I have decided to re-encode my footage as DNxHD for editing. I am using ffmbc (downloaded here) to do the encoding. My source footage is HDV 1080i50.

Therefore I think the best format to trancode into would be DNxHD 1080i50. According to this document ffmpeg (which ffmbc is derived from) has a limited selection of formats of which 1080i50 is one.

Here is the command I am using (%1 and %2 are the in and out filenames):

ffmbc -i %1 -s 1920x1080 -vcodec dnxhd -b 185M -mbd rd -tff -acodec copy -threads 0 %2


  1. To encode interlaced media I need to specify -tff or -bff. I don't really understand the difference. Which would be the best to choose? Currently I have chosen tff as that is how the source is encoded.

  2. Is there any benefit to doing a two pass encode? My understanding of a two pass encode is that it helps keep the bit-rate constant. Is that helpful for editing. I can do a two pass encode with the following command, but it's so slow I'm wondering if it's necessary?

    ffmbc -i %1 -s 1920x1080 -vcodec dnxhd -b 185M -mbd rd -tff -an -f rawvideo -an -threads 0 -y NUL ffmbc -i %1 -s 1920x1080 -vcodec dnxhd -b 185M -mbd rd -tff -acodec copy -threads 0 %2

  3. My source is actually encoded as 1440x1080i. Can any one comment on the drop in quality when converting to 1920x1080i. (I believe that the image will still be the same size but the source has wider pixels)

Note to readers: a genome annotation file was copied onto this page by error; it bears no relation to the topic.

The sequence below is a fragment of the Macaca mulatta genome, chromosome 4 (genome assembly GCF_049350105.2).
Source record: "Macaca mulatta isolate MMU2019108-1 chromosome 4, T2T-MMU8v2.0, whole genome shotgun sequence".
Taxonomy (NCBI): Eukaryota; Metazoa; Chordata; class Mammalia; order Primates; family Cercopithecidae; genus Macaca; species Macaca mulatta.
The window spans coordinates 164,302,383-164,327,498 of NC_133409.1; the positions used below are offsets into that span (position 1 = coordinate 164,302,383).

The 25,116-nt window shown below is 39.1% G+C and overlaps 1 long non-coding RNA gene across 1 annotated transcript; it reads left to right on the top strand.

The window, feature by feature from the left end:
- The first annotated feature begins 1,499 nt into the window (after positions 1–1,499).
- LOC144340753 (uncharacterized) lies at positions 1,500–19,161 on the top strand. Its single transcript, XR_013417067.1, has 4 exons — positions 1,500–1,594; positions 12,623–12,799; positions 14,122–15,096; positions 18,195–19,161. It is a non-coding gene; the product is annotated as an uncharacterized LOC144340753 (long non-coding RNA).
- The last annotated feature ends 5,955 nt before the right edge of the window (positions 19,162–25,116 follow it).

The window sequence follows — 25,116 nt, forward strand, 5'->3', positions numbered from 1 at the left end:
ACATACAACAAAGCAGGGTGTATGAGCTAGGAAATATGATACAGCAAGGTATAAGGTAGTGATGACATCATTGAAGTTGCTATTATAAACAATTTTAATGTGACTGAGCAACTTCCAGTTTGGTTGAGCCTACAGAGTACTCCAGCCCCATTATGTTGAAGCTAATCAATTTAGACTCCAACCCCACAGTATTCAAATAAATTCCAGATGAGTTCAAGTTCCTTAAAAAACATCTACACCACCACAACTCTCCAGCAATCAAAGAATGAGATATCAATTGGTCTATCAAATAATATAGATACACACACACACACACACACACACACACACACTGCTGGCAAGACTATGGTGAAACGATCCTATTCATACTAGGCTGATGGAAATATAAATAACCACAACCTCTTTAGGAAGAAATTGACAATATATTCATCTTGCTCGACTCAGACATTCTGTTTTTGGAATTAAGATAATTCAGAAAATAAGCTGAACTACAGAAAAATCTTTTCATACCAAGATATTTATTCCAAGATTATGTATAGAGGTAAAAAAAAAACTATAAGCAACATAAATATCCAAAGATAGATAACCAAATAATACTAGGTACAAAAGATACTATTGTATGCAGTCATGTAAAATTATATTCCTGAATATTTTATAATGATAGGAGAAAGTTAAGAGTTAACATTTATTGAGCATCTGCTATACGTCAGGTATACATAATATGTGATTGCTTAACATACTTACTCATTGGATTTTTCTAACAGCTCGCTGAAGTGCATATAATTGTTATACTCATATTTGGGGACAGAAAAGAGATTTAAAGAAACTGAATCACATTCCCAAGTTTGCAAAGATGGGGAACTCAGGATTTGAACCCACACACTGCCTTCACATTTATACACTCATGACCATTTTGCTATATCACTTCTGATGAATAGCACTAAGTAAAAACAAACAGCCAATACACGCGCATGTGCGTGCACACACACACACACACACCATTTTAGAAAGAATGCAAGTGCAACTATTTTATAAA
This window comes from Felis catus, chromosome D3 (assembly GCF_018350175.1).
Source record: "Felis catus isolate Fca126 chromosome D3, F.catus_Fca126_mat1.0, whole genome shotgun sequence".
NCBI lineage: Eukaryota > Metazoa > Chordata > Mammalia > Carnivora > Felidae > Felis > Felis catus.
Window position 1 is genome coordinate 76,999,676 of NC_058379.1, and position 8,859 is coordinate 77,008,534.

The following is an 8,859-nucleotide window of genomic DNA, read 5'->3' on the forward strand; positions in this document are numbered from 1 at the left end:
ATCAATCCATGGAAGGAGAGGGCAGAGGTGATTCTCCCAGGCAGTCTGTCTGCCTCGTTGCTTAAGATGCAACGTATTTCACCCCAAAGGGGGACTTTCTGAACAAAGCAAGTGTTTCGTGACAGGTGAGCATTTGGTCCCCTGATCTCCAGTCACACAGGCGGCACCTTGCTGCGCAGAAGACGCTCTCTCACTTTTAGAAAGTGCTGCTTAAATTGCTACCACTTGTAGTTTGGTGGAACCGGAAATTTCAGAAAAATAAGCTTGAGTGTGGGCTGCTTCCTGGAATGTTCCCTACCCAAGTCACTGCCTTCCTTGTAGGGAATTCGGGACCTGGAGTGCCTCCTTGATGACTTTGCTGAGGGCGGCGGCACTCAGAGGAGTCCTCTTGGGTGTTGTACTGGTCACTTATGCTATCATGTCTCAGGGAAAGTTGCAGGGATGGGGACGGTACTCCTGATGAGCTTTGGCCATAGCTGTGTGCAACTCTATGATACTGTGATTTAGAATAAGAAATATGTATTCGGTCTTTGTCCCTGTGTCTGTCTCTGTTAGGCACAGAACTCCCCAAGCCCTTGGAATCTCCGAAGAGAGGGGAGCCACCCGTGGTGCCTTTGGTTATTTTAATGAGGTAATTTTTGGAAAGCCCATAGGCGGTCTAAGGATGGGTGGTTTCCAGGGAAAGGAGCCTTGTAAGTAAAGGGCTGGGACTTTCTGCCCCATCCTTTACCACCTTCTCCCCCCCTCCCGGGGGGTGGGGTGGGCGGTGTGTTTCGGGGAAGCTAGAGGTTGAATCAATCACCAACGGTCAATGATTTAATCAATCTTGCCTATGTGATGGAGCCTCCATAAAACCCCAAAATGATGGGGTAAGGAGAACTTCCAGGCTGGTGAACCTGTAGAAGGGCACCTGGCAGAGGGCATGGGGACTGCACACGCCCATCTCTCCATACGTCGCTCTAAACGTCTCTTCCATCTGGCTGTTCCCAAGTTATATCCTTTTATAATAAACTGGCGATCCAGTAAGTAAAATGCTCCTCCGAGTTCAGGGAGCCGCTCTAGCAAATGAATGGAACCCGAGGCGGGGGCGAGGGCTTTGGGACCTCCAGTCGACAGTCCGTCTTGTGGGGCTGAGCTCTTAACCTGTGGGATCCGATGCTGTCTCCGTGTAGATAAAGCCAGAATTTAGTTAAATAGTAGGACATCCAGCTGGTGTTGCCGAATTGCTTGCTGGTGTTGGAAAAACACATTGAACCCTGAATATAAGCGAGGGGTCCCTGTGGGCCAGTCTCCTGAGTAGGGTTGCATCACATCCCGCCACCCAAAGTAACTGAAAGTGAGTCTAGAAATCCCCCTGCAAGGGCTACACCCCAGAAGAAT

1 Answer 1


1) If you're not going to deinterlace it then stick to the source's field order.

2) I wouldn't bother with the two pass encoding (if indeed it even does anything) - dnxhd will only encode at certain specific fixed bit rates anyway so you're actually pretty constrained for options.

3) You'll see some softening, but it's unavoidable. ffmbc's filtering is ok though.

What software are you editing in?

And the 185M bitrate might be overkill if your source is HDV. Try 120M and save yourself a bit of space.

  • Thanks for that! I'm editing in Premiere Pro CS5 on Windows.
    – Andy
    Commented Jan 6, 2012 at 13:13

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